Our “Streaming Surprises” series calls attention to good movies new and old that our board members are watching. Titles are available from various streaming services.
Just two months ago, filmmakers Elizabeth Chai Vasarhelyi and Jimmy Chin received Oscars for their 2018 documentary film “Free Solo,” the story of Alex Honnold and his historic free-solo climb of El Capitan in Yosemite National Park. Exhilarated by this film, I decided to check out the director duo’s 2015 climbing doc, “Meru.” This documentary follows three climbers— Jimmy Chin, Conrad Anker, and Renan Ozturk— as they attempt to climb the never-before ascended “Shark’s Fin” route on Meru Peak in the Indian Himalayas. Persistency is the theme of the film as the climbers attempt the ascent not once, but twice, with some major events happening along the course of a three-year period. Principal photography is done by two of the climbers, Jimmy and Conrad, so the tension, fear, and excitement that the climbers experience feels palpable. The men are honest and motivated, and the documentary does a great job of helping you see why people do seemingly crazy things in search of a thrill like no other. “Meru” keeps you wondering if their story will have a happy ending, or if the Shark’s Fin peak will remain untouched by climbers forever.
Submitted by Sirley Carballo. Streaming on Amazon Prime and Kanopy.
“Happy as Lazzaro” (2018)
Italian filmmaker Alice Rohrwacher won The Grand Prix at Cannes in 2014 for her film “The Wonders.” In her latest, “Happy as Lazzaro,” she gives us two skillfully wrought stories— one, a realistic tale taken directly from a 1980s Italian scandal; and the other, a folk tale imbued with magical realism and powerful symbolism. In the isolated village of Inviolata, sharecropping peasants, who are unaware of their plight, are exploited by the “Queen of Tobacco.” Amongst them we find Lazzaro, whose angelic face could have been lifted from a Renaissance portrait. Lazzaro is kind and good, and the villagers take advantage of what they believe is his simple nature. In the second half of the film, a narrator tells us the story of an old wolf and a saint who talks to animals. We shift settings and find ourselves in the city, a toxic environment, where the exploitation of Lazzaro’s goodness continues. Is he naïve or simply unable to comprehend evil? The answer to that question is left to the viewer. The ending is equal parts heartbreaking and magical, and it is ever so beautiful.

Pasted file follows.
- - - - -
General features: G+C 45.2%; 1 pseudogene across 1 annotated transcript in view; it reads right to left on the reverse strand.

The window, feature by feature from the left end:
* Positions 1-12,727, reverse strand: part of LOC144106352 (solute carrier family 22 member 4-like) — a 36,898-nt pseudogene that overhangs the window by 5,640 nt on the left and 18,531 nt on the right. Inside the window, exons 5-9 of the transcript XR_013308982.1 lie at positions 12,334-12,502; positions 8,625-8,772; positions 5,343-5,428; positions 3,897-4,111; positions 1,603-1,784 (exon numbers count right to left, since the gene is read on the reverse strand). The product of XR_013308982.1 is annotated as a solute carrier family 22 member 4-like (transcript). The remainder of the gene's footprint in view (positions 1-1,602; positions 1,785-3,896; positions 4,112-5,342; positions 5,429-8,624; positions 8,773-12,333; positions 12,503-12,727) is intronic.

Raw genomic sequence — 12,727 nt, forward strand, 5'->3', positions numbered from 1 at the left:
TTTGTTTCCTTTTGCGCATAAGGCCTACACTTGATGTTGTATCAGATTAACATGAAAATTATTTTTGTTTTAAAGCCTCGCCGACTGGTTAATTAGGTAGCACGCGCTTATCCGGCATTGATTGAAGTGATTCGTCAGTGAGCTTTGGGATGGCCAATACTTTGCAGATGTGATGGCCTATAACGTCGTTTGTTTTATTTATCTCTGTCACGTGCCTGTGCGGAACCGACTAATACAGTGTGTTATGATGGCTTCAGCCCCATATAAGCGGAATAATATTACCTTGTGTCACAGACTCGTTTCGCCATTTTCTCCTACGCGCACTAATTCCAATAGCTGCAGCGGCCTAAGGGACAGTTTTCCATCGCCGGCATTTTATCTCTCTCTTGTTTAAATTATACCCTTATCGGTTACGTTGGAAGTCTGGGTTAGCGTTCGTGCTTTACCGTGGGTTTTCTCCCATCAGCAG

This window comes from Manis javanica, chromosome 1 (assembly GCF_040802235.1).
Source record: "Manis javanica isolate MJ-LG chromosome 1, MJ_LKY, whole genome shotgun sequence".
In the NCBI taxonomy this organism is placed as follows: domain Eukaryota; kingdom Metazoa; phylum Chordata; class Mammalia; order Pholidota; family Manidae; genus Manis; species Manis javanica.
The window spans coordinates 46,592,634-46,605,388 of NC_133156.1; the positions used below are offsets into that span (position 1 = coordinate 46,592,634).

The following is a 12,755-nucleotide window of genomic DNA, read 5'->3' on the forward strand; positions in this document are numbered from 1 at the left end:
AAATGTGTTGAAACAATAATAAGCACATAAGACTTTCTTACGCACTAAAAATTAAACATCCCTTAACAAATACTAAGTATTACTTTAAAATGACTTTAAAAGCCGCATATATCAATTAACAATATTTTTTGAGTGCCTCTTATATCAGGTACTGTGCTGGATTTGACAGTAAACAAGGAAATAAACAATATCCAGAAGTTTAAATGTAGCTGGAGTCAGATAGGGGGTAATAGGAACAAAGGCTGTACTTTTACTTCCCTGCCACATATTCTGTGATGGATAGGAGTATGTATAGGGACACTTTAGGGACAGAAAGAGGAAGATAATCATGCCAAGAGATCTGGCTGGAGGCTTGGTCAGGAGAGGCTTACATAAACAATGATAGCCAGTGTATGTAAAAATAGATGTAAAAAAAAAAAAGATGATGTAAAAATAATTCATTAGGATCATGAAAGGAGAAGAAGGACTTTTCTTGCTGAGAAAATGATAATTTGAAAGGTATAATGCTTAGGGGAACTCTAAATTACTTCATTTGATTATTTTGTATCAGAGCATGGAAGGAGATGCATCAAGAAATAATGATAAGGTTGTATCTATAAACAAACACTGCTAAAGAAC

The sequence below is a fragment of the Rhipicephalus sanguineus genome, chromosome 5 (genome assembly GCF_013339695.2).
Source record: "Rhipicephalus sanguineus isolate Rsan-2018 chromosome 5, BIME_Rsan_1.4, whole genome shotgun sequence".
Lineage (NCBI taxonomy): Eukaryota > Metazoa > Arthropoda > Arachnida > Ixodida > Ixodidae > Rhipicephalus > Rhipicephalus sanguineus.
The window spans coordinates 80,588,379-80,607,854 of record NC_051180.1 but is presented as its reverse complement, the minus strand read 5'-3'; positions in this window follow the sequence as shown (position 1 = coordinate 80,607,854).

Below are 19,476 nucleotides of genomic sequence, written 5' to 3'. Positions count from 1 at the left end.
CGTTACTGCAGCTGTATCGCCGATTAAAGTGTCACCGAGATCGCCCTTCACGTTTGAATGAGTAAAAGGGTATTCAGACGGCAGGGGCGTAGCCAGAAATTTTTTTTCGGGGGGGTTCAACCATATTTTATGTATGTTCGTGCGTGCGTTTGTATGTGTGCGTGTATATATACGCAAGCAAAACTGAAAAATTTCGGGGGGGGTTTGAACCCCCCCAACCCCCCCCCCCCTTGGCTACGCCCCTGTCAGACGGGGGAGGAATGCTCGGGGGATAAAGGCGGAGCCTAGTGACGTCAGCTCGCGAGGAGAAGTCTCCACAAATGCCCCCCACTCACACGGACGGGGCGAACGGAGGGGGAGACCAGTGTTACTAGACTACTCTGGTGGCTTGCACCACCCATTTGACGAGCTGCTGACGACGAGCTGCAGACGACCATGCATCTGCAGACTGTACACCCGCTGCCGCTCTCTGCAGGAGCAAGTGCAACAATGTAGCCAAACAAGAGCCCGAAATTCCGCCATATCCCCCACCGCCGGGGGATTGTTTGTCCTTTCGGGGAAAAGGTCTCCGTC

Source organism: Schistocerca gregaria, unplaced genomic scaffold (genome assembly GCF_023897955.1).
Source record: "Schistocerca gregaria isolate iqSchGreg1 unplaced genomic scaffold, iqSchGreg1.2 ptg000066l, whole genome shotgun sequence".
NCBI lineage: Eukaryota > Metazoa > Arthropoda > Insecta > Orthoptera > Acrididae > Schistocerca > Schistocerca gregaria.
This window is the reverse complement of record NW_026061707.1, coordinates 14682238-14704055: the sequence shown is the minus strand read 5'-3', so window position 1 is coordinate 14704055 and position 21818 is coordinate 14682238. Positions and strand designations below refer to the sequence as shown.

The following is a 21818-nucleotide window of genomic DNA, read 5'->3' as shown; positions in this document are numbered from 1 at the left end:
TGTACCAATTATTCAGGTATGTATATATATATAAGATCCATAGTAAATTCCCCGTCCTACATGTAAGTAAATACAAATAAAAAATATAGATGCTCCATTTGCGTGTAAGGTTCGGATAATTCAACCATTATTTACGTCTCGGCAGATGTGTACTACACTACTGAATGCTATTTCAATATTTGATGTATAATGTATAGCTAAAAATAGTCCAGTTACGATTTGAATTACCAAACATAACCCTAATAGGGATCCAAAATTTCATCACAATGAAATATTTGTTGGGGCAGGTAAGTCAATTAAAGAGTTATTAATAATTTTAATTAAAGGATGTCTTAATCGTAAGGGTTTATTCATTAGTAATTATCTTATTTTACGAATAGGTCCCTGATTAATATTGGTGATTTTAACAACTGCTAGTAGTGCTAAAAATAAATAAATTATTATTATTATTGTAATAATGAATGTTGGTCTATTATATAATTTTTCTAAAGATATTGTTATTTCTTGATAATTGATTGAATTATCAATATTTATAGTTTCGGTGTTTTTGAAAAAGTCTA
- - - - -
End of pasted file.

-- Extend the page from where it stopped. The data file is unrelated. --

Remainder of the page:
Submitted by Cindy Peters Duzi. Streaming on Netflix.
How do people process ultimate betrayal and the devastation of war? These are just two of the themes filmmaker Christian Petzold examines in his unpredictable noir thriller, “Phoenix.” In our heroine Nelly’s case, a large dose of denial and wishful thinking are helpful antidotes. It is 1945, and Nelly has survived Auschwitz but has been disfigured by gunshot wounds. Her friend Lene is taking her to consult with a plastic surgeon for facial reconstruction. The surgeon tells her he cannot replicate her appearance before her injuries, but Nelly chooses not to believe him. After sufficient recovery from surgery, Nelly wants to search for her husband Johnny, a jazz pianist before the war. Lene discourages her, letting Nelly know that Johnny had been taken in for questioning by the SS. He was released two days later, on the very day Nelly was transported to Auschwitz. Lene is convinced Johnny betrayed Nelly, but Nelly refuses to believe it. When Nelly does find Johnny, he doesn’t recognize her as his wife. But she looks similar enough that Johnny realizes he can groom her to impersonate his dead wife and collect her sizable inheritance—which they will split. And Nelly, for her part, is so desperate for the return of her former life, that she goes along with his plan. Petzold has the audience participating in the same wishful thinking that Nelly does: If we want something badly enough, will it come true?
Submitted by Linda Knight. Streaming on Amazon and MUBI.